Yesterday all eyes were on the Badminton World Federation after eight players were accused of throwing a match in order to try and gain a favourable draw. Today it is the athletes turn to question the question the performance of the officials.
Iranian boxer Ali Mazaheri was dumbfounded when he was disqualified in his heavyweight contest against Cuban Jose Larduet Gomez for repeating holding his opponent.
Mazaheri was leading by two points going into the second round when the referee warned him for a third time and he subsequently left the ring in disgust before the referee could announce the official decision.
"It was a fix. I could have got a bronze easily if it hadn't been for that," revealed an angry Mazhari to Reuters. "In my previous fights I had done really well. It was a set up."
There was an immediate response from the International Amateur Boxing Association who claimed that there official was only following the rules.
"The Iranian boxer received three warnings during his bout," read a statement from the IABA. "According to Rule 12.2.1 of the AIBA Technical & Competition Rules, 'only three warnings may be given to the same boxer in one contest. The third warning brings automatic disqualification'."
This was not the only decision to come under scrutiny after bantamweight Satoshi Shimizu of Japan was ruled to have lost his bout with Azerbaijan fighter Magomed Abdulhamidov despite knocking him down on six occasions in the final round.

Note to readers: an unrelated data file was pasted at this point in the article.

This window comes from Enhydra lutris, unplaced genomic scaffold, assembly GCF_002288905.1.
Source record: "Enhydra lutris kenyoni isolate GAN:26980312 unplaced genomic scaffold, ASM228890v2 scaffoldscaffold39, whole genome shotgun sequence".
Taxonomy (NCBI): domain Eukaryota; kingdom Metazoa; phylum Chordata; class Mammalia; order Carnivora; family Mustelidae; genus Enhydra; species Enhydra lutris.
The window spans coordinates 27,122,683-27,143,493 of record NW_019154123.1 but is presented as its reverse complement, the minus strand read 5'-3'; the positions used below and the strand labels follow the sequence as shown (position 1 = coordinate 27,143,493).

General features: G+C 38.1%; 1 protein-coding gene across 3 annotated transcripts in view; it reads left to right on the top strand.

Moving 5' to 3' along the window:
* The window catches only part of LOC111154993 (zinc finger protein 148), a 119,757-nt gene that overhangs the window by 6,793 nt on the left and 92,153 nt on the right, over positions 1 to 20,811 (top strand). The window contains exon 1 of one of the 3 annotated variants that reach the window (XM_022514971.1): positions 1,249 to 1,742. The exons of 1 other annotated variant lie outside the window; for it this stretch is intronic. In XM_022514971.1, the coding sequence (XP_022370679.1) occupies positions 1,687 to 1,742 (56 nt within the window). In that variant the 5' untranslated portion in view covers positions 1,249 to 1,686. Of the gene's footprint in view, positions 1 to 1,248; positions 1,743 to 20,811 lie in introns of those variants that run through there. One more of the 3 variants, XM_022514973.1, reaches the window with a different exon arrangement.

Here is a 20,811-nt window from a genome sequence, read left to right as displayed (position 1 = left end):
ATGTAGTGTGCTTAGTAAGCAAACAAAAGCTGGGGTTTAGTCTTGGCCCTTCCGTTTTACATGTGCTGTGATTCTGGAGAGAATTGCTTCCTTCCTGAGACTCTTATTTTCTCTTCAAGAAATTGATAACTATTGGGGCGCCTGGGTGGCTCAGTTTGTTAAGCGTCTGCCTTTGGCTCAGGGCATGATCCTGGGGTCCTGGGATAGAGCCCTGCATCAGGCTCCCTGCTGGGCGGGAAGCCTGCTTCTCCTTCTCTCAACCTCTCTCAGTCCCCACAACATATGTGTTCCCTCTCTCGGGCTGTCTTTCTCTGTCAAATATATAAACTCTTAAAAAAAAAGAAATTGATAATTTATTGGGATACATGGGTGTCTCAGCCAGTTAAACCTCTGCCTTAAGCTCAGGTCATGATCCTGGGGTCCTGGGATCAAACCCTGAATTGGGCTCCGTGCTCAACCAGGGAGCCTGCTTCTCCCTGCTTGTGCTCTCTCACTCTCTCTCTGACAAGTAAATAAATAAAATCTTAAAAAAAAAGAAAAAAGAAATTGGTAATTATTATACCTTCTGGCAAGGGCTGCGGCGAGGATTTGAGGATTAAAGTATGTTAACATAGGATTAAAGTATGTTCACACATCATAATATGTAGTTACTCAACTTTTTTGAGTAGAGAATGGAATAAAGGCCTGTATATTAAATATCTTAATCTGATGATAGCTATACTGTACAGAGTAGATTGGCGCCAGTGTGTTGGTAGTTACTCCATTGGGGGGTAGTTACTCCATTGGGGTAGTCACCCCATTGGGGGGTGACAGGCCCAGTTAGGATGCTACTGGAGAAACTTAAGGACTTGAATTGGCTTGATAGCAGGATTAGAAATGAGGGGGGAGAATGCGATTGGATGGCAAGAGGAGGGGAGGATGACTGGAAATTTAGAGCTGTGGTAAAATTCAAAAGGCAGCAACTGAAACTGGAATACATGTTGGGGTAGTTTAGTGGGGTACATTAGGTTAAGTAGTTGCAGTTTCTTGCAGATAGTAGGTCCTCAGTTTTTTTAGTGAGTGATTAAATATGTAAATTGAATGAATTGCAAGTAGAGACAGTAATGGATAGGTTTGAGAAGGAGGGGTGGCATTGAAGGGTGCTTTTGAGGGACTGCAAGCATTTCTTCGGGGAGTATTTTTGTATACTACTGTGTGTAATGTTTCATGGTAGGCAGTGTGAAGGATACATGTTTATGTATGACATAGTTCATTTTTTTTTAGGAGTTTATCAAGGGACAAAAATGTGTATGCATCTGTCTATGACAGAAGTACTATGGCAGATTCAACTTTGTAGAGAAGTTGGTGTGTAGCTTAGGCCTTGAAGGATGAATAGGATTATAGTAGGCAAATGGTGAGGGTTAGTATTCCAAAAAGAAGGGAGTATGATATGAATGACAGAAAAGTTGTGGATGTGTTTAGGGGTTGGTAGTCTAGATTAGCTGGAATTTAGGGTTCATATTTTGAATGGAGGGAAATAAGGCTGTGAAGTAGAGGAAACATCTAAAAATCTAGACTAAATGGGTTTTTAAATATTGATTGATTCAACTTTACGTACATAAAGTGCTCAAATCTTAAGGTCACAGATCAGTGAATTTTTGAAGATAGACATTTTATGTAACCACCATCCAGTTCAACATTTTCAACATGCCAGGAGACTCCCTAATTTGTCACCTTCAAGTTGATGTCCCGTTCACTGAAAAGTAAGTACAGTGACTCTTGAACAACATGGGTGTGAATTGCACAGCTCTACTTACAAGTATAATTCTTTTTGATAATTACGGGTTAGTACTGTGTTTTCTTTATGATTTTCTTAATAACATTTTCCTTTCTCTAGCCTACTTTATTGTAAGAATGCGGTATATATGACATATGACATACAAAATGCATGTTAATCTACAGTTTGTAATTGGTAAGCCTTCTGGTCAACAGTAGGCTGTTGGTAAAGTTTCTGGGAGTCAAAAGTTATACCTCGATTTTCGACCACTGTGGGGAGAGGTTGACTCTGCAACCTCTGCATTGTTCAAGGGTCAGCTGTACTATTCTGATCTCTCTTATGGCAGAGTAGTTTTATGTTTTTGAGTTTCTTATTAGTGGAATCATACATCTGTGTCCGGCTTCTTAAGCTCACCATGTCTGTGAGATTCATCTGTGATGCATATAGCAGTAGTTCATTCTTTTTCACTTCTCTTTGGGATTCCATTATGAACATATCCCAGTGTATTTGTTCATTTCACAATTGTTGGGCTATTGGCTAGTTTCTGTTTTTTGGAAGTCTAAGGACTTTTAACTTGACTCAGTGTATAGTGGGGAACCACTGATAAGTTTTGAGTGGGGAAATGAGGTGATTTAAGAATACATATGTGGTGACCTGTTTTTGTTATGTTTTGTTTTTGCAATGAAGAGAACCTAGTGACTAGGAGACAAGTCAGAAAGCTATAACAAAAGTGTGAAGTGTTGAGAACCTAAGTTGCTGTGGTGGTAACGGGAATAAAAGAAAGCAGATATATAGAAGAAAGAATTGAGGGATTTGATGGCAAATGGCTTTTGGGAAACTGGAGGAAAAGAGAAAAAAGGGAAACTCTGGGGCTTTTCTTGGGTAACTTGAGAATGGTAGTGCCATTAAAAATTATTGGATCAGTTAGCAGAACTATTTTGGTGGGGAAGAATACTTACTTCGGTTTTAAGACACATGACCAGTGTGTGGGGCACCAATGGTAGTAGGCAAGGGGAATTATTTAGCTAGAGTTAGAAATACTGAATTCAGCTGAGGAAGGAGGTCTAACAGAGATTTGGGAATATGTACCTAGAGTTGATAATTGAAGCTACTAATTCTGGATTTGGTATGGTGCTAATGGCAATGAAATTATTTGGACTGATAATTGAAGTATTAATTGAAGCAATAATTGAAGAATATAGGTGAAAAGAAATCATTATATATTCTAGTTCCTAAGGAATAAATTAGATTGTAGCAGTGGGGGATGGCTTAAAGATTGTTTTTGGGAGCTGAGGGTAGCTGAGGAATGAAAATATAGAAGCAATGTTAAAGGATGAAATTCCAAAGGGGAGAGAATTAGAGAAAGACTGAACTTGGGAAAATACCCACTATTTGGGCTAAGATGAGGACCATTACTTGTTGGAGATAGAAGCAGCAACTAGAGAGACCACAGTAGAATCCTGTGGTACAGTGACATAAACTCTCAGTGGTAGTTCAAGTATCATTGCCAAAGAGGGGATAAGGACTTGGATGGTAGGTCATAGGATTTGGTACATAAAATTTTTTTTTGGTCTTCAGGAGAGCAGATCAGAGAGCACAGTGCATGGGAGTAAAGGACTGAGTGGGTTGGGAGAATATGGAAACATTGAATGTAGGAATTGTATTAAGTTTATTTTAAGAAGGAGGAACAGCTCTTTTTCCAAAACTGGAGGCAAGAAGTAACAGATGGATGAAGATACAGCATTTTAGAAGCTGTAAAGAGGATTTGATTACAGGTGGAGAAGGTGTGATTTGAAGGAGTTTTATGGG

Shimizu was trailing by seven points going into the last round, yet somehow, the judges managed to score the third round even at 10-10 and Abdulhamidov was awarded the contest.
"I was shocked about the result. He fell down so many times," said the Japanese fighter. "Why didn't I win? I don't understand.
"This is the second Olympics I have attended and even in Beijing I wasn't happy about the judgement, so I don't know what to do about that. I am really not happy about that."
The 25-year-olds team decided to appeal the result and fortunately it was overturned after the IABA declared that the referee should have given Abdulhamidov at least three standing counts which would have meant that the contest would be stopped.
Former world heavyweight champion Lennox Lewis, who is commentating on the boxing, was another to admit his concerns about the judging.
"What I'm concerned about is probably the judging. You never know who is going to win until the end of the fight," said Lewis.